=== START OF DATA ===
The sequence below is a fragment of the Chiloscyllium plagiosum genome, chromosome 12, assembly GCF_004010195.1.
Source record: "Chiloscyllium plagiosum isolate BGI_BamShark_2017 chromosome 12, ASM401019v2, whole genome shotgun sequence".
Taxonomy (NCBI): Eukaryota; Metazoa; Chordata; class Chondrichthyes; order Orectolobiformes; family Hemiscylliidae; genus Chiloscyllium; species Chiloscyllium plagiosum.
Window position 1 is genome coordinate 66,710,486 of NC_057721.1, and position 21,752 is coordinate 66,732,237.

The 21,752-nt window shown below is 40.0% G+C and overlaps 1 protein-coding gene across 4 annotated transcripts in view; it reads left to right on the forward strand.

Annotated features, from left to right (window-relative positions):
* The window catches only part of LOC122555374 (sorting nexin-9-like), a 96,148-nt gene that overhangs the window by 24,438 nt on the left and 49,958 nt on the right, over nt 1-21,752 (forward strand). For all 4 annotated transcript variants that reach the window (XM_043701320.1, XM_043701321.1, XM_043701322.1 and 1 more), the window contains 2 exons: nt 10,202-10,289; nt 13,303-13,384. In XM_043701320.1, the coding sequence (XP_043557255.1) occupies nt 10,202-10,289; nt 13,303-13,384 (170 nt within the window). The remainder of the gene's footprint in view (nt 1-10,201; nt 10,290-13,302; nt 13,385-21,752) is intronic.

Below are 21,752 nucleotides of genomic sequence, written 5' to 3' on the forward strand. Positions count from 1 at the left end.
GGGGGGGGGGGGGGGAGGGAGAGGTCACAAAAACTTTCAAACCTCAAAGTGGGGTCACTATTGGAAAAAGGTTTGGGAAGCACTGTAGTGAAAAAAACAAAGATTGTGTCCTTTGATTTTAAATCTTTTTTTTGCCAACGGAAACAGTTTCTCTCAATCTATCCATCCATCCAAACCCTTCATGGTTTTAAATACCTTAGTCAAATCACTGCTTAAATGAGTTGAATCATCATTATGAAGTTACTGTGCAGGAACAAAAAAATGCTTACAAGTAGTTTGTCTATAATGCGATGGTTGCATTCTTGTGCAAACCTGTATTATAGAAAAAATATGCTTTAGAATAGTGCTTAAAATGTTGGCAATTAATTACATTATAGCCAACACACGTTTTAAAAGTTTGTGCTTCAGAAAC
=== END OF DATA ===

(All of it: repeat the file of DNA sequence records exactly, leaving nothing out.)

The sequence below is a fragment of the Chiloscyllium plagiosum genome, chromosome 12, assembly GCF_004010195.1.
Source record: "Chiloscyllium plagiosum isolate BGI_BamShark_2017 chromosome 12, ASM401019v2, whole genome shotgun sequence".
Taxonomy (NCBI): Eukaryota; Metazoa; Chordata; class Chondrichthyes; order Orectolobiformes; family Hemiscylliidae; genus Chiloscyllium; species Chiloscyllium plagiosum.
Window position 1 is genome coordinate 66,710,486 of NC_057721.1, and position 21,752 is coordinate 66,732,237.

The 21,752-nt window shown below is 40.0% G+C and overlaps 1 protein-coding gene across 4 annotated transcripts in view; it reads left to right on the forward strand.

Annotated features, from left to right (window-relative positions):
* The window catches only part of LOC122555374 (sorting nexin-9-like), a 96,148-nt gene that overhangs the window by 24,438 nt on the left and 49,958 nt on the right, over nt 1-21,752 (forward strand). For all 4 annotated transcript variants that reach the window (XM_043701320.1, XM_043701321.1, XM_043701322.1 and 1 more), the window contains 2 exons: nt 10,202-10,289; nt 13,303-13,384. In XM_043701320.1, the coding sequence (XP_043557255.1) occupies nt 10,202-10,289; nt 13,303-13,384 (170 nt within the window). The remainder of the gene's footprint in view (nt 1-10,201; nt 10,290-13,302; nt 13,385-21,752) is intronic.

Below are 21,752 nucleotides of genomic sequence, written 5' to 3' on the forward strand. Positions count from 1 at the left end.
GGGGGGGGGGGGGGGAGGGAGAGGTCACAAAAACTTTCAAACCTCAAAGTGGGGTCACTATTGGAAAAAGGTTTGGGAAGCACTGTAGTGAAAAAAACAAAGATTGTGTCCTTTGATTTTAAATCTTTTTTTTGCCAACGGAAACAGTTTCTCTCAATCTATCCATCCATCCAAACCCTTCATGGTTTTAAATACCTTAGTCAAATCACTGCTTAAATGAGTTGAATCATCATTATGAAGTTACTGTGCAGGAACAAAAAAATGCTTACAAGTAGTTTGTCTATAATGCGATGGTTGCATTCTTGTGCAAACCTGTATTATAGAAAAAATATGCTTTAGAATAGTGCTTAAAATGTTGGCAATTAATTACATTATAGCCAACACACGTTTTAAAAGTTTGTGCTTCAGAAAC